It’s increasingly common to see universities publishing press releases about newly published papers from academics. This practice emerged a few decades ago and originally seemed to be associated with health and medical research (educated guess, not sure there are any data on this).
But it has since spread more widely to many other disciplines. Ecology journals are now doing it; some ask you to submit a mandatory media summary with your manuscript ‘just in case’ (most authors will never get a media request). Some of the Big Famous journals operate on a strict authoritarian embargo system, to ensure the author doesn’t exercise their right to talk to people about their own research.
The lure of the press release has also gone beyond published papers at some universities. I’ve seen universities do press releases because an academic posted a preprint (sometimes with diastrous consquequences), because an academic became a handling editor at a journal, and because an academic attended a conference. We already know that we need more journalists and communications professionals with specialist science training, but this also raises some interesting questions about the goals of science PR.
What exactly is the purpose of a press release?
A press release is a company announcement. It’s organisation-centric, not issue-centric, and it is designed to promote specific events or statements from the organisation. Press releases are inherently biased to promote an entity, not a broader issue or body of knowledge. This doesn’t mean the facts are automatically incorrect or that they should be ignored, but it does mean a reader needs to interpret the release with this bias in mind.
It also makes you think about whether press releases are appropriate for communicating scientific papers. Aside from the debate over whether a piece of research ‘belongs’ to the researchers or the institution they work at (not the scope of this post), I think there is an obvious conundrum here.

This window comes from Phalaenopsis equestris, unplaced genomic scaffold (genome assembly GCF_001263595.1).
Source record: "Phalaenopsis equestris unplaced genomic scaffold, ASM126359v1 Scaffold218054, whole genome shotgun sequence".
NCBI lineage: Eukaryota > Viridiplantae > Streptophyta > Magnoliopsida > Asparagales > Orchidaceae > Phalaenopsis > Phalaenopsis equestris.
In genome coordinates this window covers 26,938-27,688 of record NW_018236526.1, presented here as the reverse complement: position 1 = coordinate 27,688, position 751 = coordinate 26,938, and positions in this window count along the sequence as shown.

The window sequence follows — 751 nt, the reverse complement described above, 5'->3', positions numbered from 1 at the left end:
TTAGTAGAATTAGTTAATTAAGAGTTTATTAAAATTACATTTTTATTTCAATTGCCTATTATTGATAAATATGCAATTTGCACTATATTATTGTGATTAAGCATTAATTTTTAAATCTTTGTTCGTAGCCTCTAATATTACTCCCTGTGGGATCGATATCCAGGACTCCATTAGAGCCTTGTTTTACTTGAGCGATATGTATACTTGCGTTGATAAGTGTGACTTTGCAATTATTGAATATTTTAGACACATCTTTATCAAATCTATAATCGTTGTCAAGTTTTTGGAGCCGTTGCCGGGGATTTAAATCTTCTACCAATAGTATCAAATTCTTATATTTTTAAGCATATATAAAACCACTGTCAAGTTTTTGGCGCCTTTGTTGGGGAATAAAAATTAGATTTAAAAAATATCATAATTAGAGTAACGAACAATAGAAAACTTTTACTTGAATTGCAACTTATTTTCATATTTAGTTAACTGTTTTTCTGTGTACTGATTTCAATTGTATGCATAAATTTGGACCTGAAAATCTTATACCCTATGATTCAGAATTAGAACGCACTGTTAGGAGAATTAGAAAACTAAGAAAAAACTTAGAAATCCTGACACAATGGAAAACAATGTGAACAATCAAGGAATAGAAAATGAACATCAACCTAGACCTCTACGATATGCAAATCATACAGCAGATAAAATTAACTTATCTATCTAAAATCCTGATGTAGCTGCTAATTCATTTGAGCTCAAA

New papers (even the big data analyses that claim global generalisation) are just a tiny piece in a bigger puzzle of knowledge. No single paper is the answer to All The Problems.
We would be wary if we saw a researcher on social media claiming that their latest paper was The Answer…no more research needed. Yet this is exactly how academic press releases generally frame research outputs in an effort to achieve what press releases need to do: promote the organisation and get media attention.
Many of you are probably agreeing with me that press releases unnecessarily exaggerate scientific research, but we all buy into it. Imagine seeing a release that said “Dr X has published a new paper that suggests that butterfly species Y might be influenced by a range of environment factors, but the effect on the population likely depends on the interaction between the time of year adults lay eggs and the land use history of the place they lay eggs.”
You would probably roll your eyes, the same way you would at the press release announcing that Dr Z attended a conference.
But if it read “Dr X’s research has proven that global butterflies are rapidly mutating because of agriculture!”, we’d all click through.
Of course I’m not criticising the concept of press releases, and most researchers would love it if their institution’s press office showed regular interest in their research.
But the global dominance of digital content is increasing, not decreasing. Commercial news media organisations are increasingly (not always ethically) relying on verbatim reproduction of press releases, instead of funding actual journalism.
Examples abound of research results being exaggerated and misrepresented in popular media, and these examples can nearly always be traced back to an institutional press release, from the Insect Apocalypse, to medical cures or disease-causing agents.
Another common mistake press releases make is to present standard opinion or synthesis articles (which simply summarise disciplinary knowledge that has been established for years) as ground-breaking ‘new discoveries’. Even if these press releases get all the facts accurate, they still misrepresent the process of science – one paper, one researcher, does not solve all the problems single-handedly in a vacuum.
In keeping with my argument, this post is not here to solve any problems or recommend any particular solutions. I’m not specifically arguing for or against press releases. I used to work in corporate comms, of course I appreciate the value of a good press release.
But I am musing about their role in effective science communication. With the increasing influence of academic blogs and social media, more scientists are taking broader communication of their research into their own hands, often providing more nuance than a press release. What’s the future for the science paper press release?
© Manu Saunders 2020